A videogame cycle in five parts, exploring different manifestations of violence in a surrealist environment.

Stephen Lawrence Clark

A world of Police that have forgotten what, and why, they are policing.

Rooftop Cop is a collection of five endless vignette games and a 7-track album. The games are set on a loose metaphysical timeline in which the Cops slowly lose their way.




Featured at FANTASTIC ARCADE in Austin Texas, 2014
Nominated for NUOVO, and Best Student Game, at the 17th Annual IGF Awards, 2015

Top 10 of 2015 – Giant Bomb, 2015
Strange Name, Strange Game – GameJolt, 2015
Player As Artist – KILL SCREEN Magazine, 2015
Ritual Manifestations – KILL SCREEN Magazine, 2014


Rooftop Cop – Main Site
I: A Proud History
” In which crime is found. “



II: Capture the Flag, for One
” In which your surroundings do not have you in mind. “


III: The Datamines
” In which anything could be evidence. “


IV: God Bles Everyone
” In which you can’t turn, can’t see the bottom. “


V: Palace of the Organizer
-,`   – _ `/ . .


(in collaboration with Zeke Virant)


“Police”, conceptually, have always existed in some capacity or another and in nearly all cultures; humans empowered by a system with the ability to threaten or use violence as a means of enforcing that system.  Games are in a unique position to explore the momentum of these compounding rituals, because although they require adherence to the rules inherent in the game, they still allow the player to feel a sense of autonomy and expression. For Rooftop Cop, these processes take the form of abstracted versions of law-enforcement behavior, wherein the immediate goal is often clear but the rationale behind it is not. The games are set on a loose timeline in which the link between actions and any initial purpose slowly deteriorates, leaving the player’s movements and motivations stranded and bare.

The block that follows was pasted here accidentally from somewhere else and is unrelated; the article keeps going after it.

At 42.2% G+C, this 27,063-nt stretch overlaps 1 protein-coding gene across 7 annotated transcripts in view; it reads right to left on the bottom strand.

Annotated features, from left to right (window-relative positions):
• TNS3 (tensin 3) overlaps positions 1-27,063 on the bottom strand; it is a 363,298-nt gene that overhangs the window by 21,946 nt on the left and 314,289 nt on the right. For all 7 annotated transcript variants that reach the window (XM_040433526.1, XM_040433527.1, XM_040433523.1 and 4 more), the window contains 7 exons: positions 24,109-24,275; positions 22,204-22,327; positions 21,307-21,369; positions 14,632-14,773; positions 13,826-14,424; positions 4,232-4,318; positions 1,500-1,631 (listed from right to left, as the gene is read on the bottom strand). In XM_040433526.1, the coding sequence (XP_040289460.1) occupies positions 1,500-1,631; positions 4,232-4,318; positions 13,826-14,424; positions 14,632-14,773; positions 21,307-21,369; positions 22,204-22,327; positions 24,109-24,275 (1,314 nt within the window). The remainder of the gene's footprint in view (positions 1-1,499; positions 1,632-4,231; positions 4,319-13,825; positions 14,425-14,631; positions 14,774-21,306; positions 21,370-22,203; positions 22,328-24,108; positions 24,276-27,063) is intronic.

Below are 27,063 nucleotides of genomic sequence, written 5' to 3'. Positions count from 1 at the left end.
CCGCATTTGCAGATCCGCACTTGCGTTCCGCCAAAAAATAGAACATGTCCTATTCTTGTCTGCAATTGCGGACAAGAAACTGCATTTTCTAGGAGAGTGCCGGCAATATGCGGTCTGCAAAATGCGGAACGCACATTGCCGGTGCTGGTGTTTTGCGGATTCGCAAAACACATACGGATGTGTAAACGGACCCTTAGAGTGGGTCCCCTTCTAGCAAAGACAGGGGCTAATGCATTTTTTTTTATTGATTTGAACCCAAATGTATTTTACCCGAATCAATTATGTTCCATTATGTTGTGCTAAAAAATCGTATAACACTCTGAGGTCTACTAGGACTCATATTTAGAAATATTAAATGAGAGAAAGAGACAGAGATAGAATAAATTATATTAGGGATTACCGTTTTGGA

It has always been slightly terrifying to me that a slow slide into desolation would be completely abetted by the fact that there is always a way to be happy, or find a sense of purpose. That person on the beach moving sticks around in the sand is full of joy; she loves checking the fax machine. How things got there is the process of many many lifetimes.